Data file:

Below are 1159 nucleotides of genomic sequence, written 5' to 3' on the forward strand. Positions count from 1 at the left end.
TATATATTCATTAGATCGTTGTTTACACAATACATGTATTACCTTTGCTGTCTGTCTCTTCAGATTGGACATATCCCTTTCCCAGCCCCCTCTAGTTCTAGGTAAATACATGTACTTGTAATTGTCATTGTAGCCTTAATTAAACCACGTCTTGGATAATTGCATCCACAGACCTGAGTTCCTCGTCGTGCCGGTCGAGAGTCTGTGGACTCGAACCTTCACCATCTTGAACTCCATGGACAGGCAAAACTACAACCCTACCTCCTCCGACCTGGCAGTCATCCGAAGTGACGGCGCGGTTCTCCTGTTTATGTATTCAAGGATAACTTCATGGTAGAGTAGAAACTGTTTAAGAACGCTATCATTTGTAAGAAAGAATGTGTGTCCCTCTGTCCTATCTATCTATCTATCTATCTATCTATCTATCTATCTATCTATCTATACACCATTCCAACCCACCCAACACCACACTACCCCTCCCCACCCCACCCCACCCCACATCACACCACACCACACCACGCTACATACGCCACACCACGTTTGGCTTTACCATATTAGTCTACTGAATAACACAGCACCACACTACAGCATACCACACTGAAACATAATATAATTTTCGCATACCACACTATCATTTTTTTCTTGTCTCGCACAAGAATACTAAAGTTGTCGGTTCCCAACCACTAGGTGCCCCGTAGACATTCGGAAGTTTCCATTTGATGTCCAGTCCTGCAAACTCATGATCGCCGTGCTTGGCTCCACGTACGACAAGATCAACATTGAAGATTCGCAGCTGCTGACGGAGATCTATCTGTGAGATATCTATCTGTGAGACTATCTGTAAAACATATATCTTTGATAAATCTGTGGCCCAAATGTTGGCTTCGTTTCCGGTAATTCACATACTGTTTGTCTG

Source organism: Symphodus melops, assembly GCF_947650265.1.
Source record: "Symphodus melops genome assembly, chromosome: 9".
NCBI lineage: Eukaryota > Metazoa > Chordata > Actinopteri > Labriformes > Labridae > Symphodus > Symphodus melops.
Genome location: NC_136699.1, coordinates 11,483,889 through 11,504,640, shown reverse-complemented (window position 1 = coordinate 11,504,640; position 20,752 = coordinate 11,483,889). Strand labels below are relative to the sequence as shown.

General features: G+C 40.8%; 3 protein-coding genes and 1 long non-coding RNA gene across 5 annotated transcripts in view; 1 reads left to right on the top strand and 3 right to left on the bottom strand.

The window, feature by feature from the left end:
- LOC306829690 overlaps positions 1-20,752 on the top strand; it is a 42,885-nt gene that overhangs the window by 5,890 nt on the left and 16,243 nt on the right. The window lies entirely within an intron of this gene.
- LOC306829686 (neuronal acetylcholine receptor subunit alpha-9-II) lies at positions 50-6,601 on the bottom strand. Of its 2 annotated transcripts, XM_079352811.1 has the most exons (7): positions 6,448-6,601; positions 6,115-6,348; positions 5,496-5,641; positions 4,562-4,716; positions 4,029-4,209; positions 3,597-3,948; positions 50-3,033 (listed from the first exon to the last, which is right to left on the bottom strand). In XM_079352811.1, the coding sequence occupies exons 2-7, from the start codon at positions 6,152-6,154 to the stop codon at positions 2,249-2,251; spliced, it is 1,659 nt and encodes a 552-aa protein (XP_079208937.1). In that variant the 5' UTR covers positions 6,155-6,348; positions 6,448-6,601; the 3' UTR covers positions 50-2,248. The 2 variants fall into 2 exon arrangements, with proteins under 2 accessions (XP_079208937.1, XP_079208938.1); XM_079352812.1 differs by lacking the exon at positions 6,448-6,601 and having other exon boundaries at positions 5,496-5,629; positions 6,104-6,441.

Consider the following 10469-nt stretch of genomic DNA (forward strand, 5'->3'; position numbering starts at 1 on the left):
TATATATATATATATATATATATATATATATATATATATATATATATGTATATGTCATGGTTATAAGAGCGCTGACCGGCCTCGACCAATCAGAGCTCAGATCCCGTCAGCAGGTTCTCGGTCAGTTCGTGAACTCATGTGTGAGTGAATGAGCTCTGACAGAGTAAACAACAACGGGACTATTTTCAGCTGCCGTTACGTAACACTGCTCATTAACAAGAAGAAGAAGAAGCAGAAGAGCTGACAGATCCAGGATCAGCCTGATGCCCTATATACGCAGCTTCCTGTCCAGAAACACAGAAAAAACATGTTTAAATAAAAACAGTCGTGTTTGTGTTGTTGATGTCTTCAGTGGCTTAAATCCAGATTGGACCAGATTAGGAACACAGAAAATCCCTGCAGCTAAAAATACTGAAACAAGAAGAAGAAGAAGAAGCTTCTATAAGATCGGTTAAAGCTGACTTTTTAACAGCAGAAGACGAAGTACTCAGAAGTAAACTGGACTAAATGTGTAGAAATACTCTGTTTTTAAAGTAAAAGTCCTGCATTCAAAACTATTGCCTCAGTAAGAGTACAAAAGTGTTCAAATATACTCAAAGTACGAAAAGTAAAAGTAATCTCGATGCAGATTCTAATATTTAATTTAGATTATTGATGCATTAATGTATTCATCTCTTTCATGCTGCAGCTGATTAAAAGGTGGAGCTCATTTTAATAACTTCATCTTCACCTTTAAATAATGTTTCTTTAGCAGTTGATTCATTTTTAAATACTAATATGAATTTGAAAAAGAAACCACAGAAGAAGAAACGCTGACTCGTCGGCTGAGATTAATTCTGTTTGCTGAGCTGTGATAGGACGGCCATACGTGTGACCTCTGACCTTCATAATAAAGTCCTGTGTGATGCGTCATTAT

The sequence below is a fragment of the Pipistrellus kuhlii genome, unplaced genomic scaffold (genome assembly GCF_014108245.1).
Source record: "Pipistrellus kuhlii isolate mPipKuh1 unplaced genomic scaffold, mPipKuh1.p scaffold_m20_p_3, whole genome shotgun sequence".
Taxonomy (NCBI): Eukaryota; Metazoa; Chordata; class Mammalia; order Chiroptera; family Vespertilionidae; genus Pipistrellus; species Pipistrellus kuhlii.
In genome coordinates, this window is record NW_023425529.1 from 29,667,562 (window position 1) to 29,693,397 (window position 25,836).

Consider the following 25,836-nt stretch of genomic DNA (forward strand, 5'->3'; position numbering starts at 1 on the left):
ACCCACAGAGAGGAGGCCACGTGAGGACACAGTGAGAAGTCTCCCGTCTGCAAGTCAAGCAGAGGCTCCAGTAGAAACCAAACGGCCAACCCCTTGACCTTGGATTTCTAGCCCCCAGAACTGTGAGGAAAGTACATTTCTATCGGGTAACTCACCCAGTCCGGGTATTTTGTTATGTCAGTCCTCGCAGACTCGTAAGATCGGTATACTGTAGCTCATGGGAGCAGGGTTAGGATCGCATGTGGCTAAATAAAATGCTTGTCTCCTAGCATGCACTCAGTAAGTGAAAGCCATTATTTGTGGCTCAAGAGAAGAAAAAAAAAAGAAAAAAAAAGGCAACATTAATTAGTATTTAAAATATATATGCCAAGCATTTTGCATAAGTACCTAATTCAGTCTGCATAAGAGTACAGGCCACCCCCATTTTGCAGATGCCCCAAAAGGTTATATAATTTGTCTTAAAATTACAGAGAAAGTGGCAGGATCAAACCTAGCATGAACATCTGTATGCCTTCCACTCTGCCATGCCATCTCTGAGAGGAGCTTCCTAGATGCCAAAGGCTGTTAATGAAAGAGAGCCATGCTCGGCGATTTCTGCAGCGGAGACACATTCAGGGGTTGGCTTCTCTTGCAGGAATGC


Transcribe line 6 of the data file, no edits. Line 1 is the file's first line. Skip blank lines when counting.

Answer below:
Genome location: NC_136699.1, coordinates 11,483,889 through 11,504,640, shown reverse-complemented (window position 1 = coordinate 11,504,640; position 20,752 = coordinate 11,483,889). Strand labels below are relative to the sequence as shown.